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Antimicrobial and anti-biofilm properties of new taxodione derivative from hairy roots of Salvia Austriaca.



Salvia austriaca

Diterpenoids Taxodione






The aim of the present report was to evaluate antimicrobial/anti-biofilm activity of 7-(2-oxohexyl)-taxoclione, a novel taxodione derivative isolated from n-hexane extract of Salvia austriaca hairy roots. Antimicrobial assays showed that 7-(2-oxohexyl)-taxodione was at least 4 times more active than tax-odione against methicillin-susceptible as well against methicillin-resistant staphylococci with MIC of 1.25-2.5 vg [ml.sup.-1]. This compound was less active against vancomycin-resistant enterococci (VRE), on the same level as taxodione (MIC ranged 10.0-20.0 [micro]g [m1.sup.-1]). The presence of 7-(2-oxohexyl)-taxodione in the culture medium (at MIC, 1/2 MIC or 1/4 MIC) decreased adhesion of staphylococci to abiotic surfaces, which in turn caused a reduction in biofilrn formation during 24 h, by approximately 25-30%. Also, the extent of established biofilm eradication was found to be significant, although it required an increased concentration of the compound. This is the first report on the antimicrobial activity of this, up to now not known compound, isolated from transformed roots of S. austriaca.

[c] 2012 Elsevier GmbH. All rights reserved.


Pathogens that are able to form biofilms are responsible for serious infections which are usually very difficult to treat. This is due to their extremely high resistance (100-1000 times higher than for a suspension culture) to antibiotics and the host defense mechanisms (Floiby et al. 2010). This necessitates the search for new therapeutic strategies. Plant-derived products are currently in the spotlight as a promising source or template for new drugs, active against biofilm population (Gibbons 2008: Durig et al. 2010). Our previously published data showed potent activity of some abietane diterpenes (salvipisone and aethiopinone) isolated from transformed Salvia sclarea roots (Kuzma et al. 2007: Walencka et al. 2007) against biofilm of Staphylococcus aureus (MRSA-methicillin-resistant strains). A novel diterpenoid, structurally related to taxodione, was isolated by our group from roots of Salvia austriaca Jacq. transformed with Agrobacterium rhizogenes, and characterized as 7-(2-oxohexyl)-11-hydroxy-6, 12-dioxo-7,9( 11 ),13-abietatriene [=7-(2-oxohexyl)-taxod io (Kuzma et al. 2012). Based on a literature data, we suspected that this compound could be potentially active against microorganisms, similarly to taxalione (Yang et al. 2001; Tada et al. 2010). Moreover, we have shown that this compound exhibited high cytotoxic activity against cancer cell lines (Kuzma et al. 2012). In an initial screening, antimicrobial effect of the unfractionated n-hexane extract as well as its constituents 7-(2-oxohexyl)-taxodione and taxodione was evaluated against a basic panel of reference strains. The susceptibility of S. aureus and Enterococcus faecalis/E. faecium clinical isolates was subsequently examined. Then, the compounds were tested for the time-dependent killing activity and anti-biofilm potency against S. aureus.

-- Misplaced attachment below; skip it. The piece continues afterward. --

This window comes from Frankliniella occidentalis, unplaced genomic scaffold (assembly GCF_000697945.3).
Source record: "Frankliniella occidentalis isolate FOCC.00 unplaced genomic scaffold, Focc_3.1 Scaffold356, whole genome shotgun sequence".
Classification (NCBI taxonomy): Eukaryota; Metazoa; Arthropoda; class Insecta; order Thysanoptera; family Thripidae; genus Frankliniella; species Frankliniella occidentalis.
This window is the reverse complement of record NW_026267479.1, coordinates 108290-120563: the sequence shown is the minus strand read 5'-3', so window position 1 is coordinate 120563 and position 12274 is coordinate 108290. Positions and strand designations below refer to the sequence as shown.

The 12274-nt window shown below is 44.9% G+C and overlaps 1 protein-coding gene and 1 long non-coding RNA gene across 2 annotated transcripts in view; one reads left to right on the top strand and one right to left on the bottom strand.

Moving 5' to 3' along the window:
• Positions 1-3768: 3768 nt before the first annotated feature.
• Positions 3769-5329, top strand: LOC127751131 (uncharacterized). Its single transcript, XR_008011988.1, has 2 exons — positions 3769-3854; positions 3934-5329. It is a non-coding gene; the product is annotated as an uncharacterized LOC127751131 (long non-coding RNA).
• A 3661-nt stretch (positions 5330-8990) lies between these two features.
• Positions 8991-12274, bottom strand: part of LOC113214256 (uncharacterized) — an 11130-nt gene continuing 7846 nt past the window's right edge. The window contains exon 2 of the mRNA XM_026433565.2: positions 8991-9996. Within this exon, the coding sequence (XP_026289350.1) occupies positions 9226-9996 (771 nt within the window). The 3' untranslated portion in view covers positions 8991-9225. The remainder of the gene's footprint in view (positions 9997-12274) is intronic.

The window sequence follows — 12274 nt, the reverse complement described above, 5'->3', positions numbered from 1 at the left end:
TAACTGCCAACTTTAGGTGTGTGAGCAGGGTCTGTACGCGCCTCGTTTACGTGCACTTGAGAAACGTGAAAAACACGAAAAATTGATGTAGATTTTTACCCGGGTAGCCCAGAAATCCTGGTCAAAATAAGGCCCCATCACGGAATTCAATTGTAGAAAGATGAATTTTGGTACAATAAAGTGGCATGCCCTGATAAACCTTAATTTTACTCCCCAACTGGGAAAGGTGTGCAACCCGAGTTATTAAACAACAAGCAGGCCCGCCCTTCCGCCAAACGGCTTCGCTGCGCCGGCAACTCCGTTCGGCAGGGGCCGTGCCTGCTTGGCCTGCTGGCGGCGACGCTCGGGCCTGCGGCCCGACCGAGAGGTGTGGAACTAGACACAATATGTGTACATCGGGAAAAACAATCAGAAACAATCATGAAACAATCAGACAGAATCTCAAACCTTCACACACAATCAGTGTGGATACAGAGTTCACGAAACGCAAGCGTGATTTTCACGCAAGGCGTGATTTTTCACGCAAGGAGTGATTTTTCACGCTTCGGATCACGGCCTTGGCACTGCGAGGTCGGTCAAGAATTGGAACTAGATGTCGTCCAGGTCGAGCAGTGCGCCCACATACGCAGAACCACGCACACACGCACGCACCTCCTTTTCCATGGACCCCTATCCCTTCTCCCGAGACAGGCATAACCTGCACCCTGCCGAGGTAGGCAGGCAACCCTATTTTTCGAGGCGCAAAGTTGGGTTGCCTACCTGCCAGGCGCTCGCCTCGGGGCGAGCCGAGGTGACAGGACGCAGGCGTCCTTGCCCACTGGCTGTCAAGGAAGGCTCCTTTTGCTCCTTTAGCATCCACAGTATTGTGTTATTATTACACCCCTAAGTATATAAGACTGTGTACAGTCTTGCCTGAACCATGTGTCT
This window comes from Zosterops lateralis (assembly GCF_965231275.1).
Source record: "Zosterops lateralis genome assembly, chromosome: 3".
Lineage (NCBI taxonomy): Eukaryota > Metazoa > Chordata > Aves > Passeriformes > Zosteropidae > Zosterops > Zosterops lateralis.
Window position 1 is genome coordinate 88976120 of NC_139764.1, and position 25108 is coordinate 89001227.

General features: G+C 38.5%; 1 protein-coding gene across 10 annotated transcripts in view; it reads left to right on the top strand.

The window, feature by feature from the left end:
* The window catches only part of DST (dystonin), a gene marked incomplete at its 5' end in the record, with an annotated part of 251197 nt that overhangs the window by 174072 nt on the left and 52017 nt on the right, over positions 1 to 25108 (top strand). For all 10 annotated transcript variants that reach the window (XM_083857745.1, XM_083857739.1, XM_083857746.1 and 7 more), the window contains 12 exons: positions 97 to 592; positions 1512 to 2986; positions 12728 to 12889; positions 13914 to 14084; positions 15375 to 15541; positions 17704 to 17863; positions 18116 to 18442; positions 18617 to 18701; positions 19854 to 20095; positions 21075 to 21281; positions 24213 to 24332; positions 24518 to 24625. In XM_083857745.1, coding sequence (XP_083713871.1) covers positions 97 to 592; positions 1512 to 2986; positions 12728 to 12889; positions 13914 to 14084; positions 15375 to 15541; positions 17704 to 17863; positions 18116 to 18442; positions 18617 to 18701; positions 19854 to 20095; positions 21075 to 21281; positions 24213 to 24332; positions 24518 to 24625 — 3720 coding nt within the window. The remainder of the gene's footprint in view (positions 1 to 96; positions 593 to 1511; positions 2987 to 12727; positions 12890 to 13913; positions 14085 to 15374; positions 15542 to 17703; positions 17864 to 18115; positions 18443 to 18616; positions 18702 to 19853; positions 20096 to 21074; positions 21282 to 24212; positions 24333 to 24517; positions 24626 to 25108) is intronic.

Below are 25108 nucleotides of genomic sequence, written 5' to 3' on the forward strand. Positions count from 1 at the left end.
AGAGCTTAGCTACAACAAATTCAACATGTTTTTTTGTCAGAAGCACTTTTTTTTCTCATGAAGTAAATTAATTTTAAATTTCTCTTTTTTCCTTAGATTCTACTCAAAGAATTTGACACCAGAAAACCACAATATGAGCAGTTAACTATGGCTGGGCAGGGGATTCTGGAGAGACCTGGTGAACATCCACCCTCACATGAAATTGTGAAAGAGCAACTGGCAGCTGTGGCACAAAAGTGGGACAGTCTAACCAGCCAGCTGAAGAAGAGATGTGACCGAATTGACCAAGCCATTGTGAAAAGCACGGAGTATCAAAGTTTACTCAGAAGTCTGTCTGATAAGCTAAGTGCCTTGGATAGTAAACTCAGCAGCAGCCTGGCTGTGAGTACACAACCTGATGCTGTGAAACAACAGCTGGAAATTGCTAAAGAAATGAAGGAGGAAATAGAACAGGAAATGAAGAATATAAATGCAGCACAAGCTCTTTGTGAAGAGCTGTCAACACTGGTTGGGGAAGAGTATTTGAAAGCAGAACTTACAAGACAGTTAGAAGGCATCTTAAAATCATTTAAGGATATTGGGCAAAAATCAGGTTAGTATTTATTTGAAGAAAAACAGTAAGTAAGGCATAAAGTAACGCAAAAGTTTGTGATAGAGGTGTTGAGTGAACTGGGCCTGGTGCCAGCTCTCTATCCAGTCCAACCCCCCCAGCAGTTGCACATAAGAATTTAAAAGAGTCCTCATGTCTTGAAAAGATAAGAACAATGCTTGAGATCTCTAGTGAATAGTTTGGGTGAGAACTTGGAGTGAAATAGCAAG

Materials and methods

Extraction and isolation of diterpenes